A plea for asylum by an HIV-positive transgender individual is providing a rare glimpse into the complexities of deportation cases and the harsh realities facing federal immigration detainees.
Wilfrido “Perla” Lopez-Roque, who is an undocumented Mexican immigrant, has been detained in the Santa Ana Jail since being caught last year by U.S. Immigration and Customs Enforcement or ICE at a freeway check in San Diego County.
Most undocumented immigrants detained by federal officials are immediately deported under a “voluntary removal” process that sends them back to their country of origin. Some, such as Lopez-Roque, request a judicial hearing for asylum. Her asylum petition triggered a legal battle challenging the government’s deportation attempt.
In court filings supporting her request for asylum, the 46-year-old claims to have fled to the United States 25 years ago after enduring horrific abuse because she was a gay man. She claims to have been abused by the mayor of her hometown of Michoaca’n and later gang-raped by police in Guadalajara.
During her time in the U.S., Lopez-Roque underwent feminizing therapies to live as a woman. Then in the 1990s, she discovered she was infected with HIV, the virus that causes AIDS.
Because of her lifestyle, she and her attorneys said, her deportation to Mexico could expose her to violence if not death, so they are seeking asylum for her.
“[Lopez-Roque] recognizes that her life in the United States has been far from perfect, but she has been able to live free from extreme sexual violence she endured in Mexico,” wrote Keren Zwick, an attorney for Lopez-Roque’s from the National Immigrant Justice Center in Chicago, which assists immigration detainees.
Lopez-Roque has three convictions for prostitution in Los Angeles. That has prompted federal immigration attorneys to argue that her HIV infection and the potential of spreading the virus elevate her prostitution convictions to the level of a “particularly serious crime” for which the law says she can be deported.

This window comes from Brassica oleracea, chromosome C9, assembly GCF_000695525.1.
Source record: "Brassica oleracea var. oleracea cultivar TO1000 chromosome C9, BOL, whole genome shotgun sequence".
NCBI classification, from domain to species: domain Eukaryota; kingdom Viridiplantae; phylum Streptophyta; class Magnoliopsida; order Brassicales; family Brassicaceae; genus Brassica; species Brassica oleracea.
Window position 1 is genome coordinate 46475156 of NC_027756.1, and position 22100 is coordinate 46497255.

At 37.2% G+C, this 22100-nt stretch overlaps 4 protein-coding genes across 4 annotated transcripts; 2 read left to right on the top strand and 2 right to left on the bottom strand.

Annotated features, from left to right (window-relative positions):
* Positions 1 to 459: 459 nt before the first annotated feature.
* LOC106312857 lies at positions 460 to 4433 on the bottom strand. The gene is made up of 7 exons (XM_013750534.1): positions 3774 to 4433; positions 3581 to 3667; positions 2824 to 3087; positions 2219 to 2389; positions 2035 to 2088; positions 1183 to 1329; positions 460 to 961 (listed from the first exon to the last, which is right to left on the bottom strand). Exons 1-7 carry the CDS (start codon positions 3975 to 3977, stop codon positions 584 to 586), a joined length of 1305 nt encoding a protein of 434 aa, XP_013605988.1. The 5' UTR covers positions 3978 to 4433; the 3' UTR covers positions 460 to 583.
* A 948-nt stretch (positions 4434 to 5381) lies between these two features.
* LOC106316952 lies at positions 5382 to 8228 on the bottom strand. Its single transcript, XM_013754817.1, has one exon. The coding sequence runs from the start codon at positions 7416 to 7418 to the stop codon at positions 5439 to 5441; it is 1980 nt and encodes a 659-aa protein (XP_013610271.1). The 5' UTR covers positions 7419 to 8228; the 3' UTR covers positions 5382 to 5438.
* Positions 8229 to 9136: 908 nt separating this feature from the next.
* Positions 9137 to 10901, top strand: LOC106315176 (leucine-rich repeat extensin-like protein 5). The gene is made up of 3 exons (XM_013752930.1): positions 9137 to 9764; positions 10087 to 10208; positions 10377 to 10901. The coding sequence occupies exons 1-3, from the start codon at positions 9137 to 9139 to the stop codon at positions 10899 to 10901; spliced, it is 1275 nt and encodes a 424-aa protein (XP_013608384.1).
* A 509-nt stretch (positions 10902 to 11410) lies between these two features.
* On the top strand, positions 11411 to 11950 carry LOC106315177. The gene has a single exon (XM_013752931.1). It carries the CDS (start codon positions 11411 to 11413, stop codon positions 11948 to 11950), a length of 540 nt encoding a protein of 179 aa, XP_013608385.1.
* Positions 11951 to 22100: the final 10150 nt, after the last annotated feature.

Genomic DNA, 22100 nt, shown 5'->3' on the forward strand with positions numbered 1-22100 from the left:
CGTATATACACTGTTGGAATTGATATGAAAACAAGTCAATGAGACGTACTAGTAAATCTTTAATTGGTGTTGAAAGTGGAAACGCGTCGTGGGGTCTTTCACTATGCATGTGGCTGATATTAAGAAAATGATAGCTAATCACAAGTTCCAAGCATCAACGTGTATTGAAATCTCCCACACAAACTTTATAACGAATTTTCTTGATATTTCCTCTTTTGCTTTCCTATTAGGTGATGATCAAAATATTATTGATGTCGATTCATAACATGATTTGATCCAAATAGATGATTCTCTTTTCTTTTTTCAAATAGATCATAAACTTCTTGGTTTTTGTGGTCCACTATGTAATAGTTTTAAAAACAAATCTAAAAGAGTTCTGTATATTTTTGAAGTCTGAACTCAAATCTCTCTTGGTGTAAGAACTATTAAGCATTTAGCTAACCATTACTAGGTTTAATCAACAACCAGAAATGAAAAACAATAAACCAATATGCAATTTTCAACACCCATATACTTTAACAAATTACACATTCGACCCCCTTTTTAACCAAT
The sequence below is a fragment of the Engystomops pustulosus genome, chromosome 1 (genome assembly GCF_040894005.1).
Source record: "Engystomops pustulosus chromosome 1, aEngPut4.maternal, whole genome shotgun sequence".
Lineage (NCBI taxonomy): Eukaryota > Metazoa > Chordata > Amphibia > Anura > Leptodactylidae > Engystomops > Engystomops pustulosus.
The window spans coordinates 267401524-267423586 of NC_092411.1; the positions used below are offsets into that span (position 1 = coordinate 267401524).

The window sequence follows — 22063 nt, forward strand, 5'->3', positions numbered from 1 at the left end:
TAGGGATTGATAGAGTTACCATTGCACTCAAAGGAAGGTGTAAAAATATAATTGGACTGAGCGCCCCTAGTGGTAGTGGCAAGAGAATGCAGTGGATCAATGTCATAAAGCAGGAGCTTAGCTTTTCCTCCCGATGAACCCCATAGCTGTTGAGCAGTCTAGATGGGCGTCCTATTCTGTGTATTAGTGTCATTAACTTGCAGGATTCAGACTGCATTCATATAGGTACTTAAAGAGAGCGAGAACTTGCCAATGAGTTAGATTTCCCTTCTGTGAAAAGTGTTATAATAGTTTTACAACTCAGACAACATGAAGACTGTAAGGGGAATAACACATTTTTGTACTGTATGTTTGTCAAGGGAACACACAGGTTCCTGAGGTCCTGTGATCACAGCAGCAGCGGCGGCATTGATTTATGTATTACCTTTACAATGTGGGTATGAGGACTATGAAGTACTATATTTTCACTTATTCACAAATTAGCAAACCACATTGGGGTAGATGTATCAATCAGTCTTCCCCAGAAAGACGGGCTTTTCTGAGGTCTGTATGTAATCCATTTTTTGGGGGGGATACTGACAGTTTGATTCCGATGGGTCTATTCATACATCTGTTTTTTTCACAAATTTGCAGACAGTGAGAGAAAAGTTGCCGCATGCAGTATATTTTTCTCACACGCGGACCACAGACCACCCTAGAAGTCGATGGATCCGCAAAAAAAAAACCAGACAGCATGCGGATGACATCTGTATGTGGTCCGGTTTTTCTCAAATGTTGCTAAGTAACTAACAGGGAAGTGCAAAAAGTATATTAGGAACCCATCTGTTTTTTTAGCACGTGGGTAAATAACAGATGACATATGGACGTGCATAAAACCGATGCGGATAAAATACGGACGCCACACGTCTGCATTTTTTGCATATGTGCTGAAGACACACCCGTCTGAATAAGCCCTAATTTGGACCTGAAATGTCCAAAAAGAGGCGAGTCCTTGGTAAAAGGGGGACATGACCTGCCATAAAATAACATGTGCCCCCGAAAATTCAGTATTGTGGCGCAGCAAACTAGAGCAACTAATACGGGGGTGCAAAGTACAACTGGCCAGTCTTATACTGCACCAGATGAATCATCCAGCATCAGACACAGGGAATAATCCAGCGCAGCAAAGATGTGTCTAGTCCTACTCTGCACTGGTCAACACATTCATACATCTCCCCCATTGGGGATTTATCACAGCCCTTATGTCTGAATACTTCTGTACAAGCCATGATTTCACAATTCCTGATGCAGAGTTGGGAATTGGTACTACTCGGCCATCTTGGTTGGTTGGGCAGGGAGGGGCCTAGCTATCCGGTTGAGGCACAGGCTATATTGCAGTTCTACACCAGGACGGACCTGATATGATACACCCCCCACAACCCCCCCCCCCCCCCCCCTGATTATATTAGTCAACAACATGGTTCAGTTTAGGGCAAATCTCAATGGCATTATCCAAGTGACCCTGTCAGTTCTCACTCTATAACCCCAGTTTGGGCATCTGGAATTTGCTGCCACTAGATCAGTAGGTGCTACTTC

Under current federal law, serious crimes include those involving violence, weapons or personal assaults such as rape.
In the prostitution cases, which occurred from the 1990s through 2007, undercover Los Angeles police observed Lopez-Roque talking or engaging in acts they construed as attempted prostitution, leading to the arrests, said Peter Perkowski, a Los Angeles attorney serving pro bono in her case.
But Perkowski and Lopez-Roque’s other attorneys said there was no sex or exchange of fluids that could transmit HIV, so no serious crime occurred.
In one case, Lopez-Roque’s attorney argued that she was forced into prostitution by a physically abusive pimp.
Zwick also said there must be a single crime that is serious for deportation. “You can’t assume prostitution per se is a serious crime,” Zwick said.
A Second Chance
In a rare victory for an ICE detainee, Lopez-Roque’s case is scheduled to go before a federal immigration judge for a new hearing on Friday after a federal appeals board found a deportation ruling was issued in error earlier this year.
A three-judge panel of the federal Board of Immigration Appeals, a Virginia-based agency that reviews judges’ immigration decisions nationally — ruled on Aug. 7 that an immigration judge didn’t adequately examine case details before the first ruling.
“The immigration judge did not evaluate whether Lopez-Roque intentionally tried to spread HIV to partners,” noted the opinion written by appellate judge Robert Pauley.
An immigration judge must assess the details of Lopez-Roque’s actions and the convictions, then write a new ruling, according to records.
“I think this was a very good win for our client, along with others who are HIV positive,” Zwick said.
‘I Love My Life Here’
Perla said that at an early age she identified as a woman but in 1980 began living as one.
Reaching California, she had breast implants, took hormone medications and presented herself as a woman, including wishing to be called by a feminine pronoun.
She is detained in a section of a Santa Ana jail leased by ICE, where a wing is designated for certain gay and transgender detainees.